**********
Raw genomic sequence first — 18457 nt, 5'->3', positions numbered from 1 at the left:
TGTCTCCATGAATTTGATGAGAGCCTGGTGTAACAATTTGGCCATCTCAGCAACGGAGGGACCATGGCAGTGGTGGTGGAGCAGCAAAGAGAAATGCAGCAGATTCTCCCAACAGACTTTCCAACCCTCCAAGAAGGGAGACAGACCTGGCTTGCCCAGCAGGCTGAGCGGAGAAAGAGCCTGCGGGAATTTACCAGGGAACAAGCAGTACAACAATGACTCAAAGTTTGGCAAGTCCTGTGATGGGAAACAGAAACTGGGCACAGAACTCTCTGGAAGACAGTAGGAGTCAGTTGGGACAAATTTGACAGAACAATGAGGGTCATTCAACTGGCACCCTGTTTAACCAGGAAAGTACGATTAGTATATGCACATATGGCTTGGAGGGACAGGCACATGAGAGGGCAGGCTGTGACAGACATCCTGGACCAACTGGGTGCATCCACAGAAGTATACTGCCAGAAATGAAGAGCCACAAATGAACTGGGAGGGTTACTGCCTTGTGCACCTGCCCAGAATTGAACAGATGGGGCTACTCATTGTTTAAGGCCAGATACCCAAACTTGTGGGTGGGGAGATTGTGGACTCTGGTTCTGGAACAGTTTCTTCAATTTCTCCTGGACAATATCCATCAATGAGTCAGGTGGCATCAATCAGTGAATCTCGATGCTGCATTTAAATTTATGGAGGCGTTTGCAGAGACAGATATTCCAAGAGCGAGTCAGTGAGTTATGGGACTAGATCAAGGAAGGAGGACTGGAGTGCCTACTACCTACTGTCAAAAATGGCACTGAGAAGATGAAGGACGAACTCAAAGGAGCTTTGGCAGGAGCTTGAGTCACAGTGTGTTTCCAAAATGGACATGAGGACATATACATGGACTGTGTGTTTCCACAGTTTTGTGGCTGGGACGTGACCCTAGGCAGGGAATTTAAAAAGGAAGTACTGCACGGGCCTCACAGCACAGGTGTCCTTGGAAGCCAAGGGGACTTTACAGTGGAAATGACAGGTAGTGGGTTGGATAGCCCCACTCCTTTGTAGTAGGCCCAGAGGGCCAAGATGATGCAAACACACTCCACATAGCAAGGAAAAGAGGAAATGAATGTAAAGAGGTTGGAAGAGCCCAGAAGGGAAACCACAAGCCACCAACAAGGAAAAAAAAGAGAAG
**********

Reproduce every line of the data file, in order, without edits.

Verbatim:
Raw genomic sequence first — 18457 nt, 5'->3', positions numbered from 1 at the left:
TGTCTCCATGAATTTGATGAGAGCCTGGTGTAACAATTTGGCCATCTCAGCAACGGAGGGACCATGGCAGTGGTGGTGGAGCAGCAAAGAGAAATGCAGCAGATTCTCCCAACAGACTTTCCAACCCTCCAAGAAGGGAGACAGACCTGGCTTGCCCAGCAGGCTGAGCGGAGAAAGAGCCTGCGGGAATTTACCAGGGAACAAGCAGTACAACAATGACTCAAAGTTTGGCAAGTCCTGTGATGGGAAACAGAAACTGGGCACAGAACTCTCTGGAAGACAGTAGGAGTCAGTTGGGACAAATTTGACAGAACAATGAGGGTCATTCAACTGGCACCCTGTTTAACCAGGAAAGTACGATTAGTATATGCACATATGGCTTGGAGGGACAGGCACATGAGAGGGCAGGCTGTGACAGACATCCTGGACCAACTGGGTGCATCCACAGAAGTATACTGCCAGAAATGAAGAGCCACAAATGAACTGGGAGGGTTACTGCCTTGTGCACCTGCCCAGAATTGAACAGATGGGGCTACTCATTGTTTAAGGCCAGATACCCAAACTTGTGGGTGGGGAGATTGTGGACTCTGGTTCTGGAACAGTTTCTTCAATTTCTCCTGGACAATATCCATCAATGAGTCAGGTGGCATCAATCAGTGAATCTCGATGCTGCATTTAAATTTATGGAGGCGTTTGCAGAGACAGATATTCCAAGAGCGAGTCAGTGAGTTATGGGACTAGATCAAGGAAGGAGGACTGGAGTGCCTACTACCTACTGTCAAAAATGGCACTGAGAAGATGAAGGACGAACTCAAAGGAGCTTTGGCAGGAGCTTGAGTCACAGTGTGTTTCCAAAATGGACATGAGGACATATACATGGACTGTGTGTTTCCACAGTTTTGTGGCTGGGACGTGACCCTAGGCAGGGAATTTAAAAAGGAAGTACTGCACGGGCCTCACAGCACAGGTGTCCTTGGAAGCCAAGGGGACTTTACAGTGGAAATGACAGGTAGTGGGTTGGATAGCCCCACTCCTTTGTAGTAGGCCCAGAGGGCCAAGATGATGCAAACACACTCCACATAGCAAGGAAAAGAGGAAATGAATGTAAAGAGGTTGGAAGAGCCCAGAAGGGAAACCACAAGCCACCAACAAGGAAAAAAAAGAGAAG